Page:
Kendrick Lamar absolutely killed his performance at the Boston Calling Festival. Even though I should have been completely ecstatic to see him perform, I came to Boston Calling apprehensive of how his performance would turn out since a couple of my friends were telling me that he wasn’t that amazing live. Could it be true? The same Kendrick Lamar who made it cool to be lyrical again? The same Kendrick Lamar who made it cool to rep the West Coast again? The same Kendrick Lamar who made it cool to be a “conscious rapper” again? They must be talking about another rapper.
I needed to witness this first hand, but I had to wait until his set started at 7:45. The day’s lineup was made up of mainly rock, indie pop, electronic, and EDM artists, with the exceptions of Solange and Kendrick Lamar who held it down for the hip-hop and R&B genres. Most audience members I saw were so buzzed that they weren’t even able to tell that their cell phones were vibrating; and really, all of those people just wanted to dance and have a great time with friends. So if the goal was to make people dance and “turn up,” Flume, Flosstradamus, Wolfgang Garner, and Major Lazer, achieved that feat. Kendrick Lamar, not so much.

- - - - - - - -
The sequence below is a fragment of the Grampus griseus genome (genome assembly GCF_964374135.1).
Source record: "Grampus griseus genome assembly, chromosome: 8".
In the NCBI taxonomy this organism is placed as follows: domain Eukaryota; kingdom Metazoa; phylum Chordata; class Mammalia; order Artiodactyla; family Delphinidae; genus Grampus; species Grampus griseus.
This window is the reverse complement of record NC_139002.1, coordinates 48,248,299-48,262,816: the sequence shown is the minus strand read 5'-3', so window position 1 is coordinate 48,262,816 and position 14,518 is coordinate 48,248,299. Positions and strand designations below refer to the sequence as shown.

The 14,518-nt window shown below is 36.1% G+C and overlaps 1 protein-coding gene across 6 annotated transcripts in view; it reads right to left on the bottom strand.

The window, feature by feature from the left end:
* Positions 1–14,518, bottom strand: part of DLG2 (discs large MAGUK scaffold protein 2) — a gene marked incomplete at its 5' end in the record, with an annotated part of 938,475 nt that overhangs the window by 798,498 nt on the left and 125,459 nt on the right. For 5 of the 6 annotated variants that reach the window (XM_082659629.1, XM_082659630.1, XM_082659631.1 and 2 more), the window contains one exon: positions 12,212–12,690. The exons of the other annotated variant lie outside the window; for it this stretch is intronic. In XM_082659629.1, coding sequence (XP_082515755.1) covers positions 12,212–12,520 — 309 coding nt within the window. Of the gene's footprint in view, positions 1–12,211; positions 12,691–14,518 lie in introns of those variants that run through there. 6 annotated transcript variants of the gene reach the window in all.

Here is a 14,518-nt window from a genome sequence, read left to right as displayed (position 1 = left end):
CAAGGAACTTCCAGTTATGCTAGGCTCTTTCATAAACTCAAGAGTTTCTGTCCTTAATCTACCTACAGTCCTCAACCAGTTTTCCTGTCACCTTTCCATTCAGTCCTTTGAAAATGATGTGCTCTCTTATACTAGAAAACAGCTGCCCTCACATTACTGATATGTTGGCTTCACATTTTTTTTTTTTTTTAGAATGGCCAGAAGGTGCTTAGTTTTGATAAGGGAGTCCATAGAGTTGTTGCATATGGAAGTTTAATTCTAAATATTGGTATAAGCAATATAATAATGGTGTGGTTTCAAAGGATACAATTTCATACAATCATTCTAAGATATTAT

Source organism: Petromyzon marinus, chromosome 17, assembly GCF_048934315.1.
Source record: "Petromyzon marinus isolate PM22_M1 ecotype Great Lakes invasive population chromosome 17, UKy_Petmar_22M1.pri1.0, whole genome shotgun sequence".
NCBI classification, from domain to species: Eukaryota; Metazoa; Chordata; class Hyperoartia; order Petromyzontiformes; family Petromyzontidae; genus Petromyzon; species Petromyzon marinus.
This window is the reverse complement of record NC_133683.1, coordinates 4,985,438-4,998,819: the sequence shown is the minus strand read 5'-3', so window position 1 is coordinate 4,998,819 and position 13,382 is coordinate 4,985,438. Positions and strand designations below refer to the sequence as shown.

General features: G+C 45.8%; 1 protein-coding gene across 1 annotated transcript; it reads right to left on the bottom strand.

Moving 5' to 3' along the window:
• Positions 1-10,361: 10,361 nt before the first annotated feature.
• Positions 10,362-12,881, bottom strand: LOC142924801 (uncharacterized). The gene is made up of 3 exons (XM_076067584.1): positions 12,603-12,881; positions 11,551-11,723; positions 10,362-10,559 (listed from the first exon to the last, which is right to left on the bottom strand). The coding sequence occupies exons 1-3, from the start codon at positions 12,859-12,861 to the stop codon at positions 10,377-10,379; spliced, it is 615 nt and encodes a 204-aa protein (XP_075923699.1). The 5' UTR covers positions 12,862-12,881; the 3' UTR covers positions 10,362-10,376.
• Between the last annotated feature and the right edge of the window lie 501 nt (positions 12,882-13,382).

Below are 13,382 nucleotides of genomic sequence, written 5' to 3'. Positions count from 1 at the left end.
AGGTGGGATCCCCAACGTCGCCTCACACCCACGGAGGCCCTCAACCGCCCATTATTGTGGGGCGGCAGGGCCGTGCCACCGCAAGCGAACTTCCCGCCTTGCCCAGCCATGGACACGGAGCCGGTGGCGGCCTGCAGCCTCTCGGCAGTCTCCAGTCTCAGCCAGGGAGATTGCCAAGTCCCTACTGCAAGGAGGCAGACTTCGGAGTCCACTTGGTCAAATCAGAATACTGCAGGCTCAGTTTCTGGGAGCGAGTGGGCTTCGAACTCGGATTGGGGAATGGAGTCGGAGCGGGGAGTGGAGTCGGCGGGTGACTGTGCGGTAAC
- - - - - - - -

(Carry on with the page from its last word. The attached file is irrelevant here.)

The only reason why I say that is because that isn’t Kendrick Lamar’s M.O. He has a few tracks that can get a crowd hyped, but before everything, he is a storyteller. Kendrick Lamar opened his set soothing out all of the mosh pit bruises of past performances with the laid-back intro of “The Art of Peer Pressure.” He was quick to get the crowd rowdy with the street anthem, “m.A.A.d City,” but that was definitely the most hype moment of his set. It’s tough to get an audience jumping to a love song like “Poetic Justice” or the auto-biographical story “P&P 1.5,” but he doesn’t deserve to be called a bad live performer because he isn’t just simply a “swag rapper.” The addition of a live band to his performance, added an extra dynamic that couldn’t be felt through headphones.
With a lyrical poet like Kendrick Lamar, he must spit his intricate verses with consistency, move about the stage to acknowledge every section of the audience, and make sure the audience gets the most out of his performance. That’s not an easy task, but Kendrick Lamar isn’t a new rapper. He’s been on the scene since the beginning of the millennium, so he’s not unfamiliar with performing in front of thousands.
The main goal of performing is to get the crowd involved, and during the Kendrick Lamar performance, thousands of hands were in the air, and chants of “Kendrick, Kendrick” earned the crowd a few more tracks. Popularized in the classic Eric B. & Rakim song, “Eric B. is President,” the term MC (master of ceremonies) was redefined as “Move the Crowd.” Ludacris and Lil’ Wayne introduced the definition to the modern hip-hop during the chorus of their 2008 collaboration of “The Last of a Dying Breed.” Kendrick Lamar falls in line with these highly regarded rappers because he had the Boston Calling Festival moving with his amazing and heartfelt set. Ya bishhh!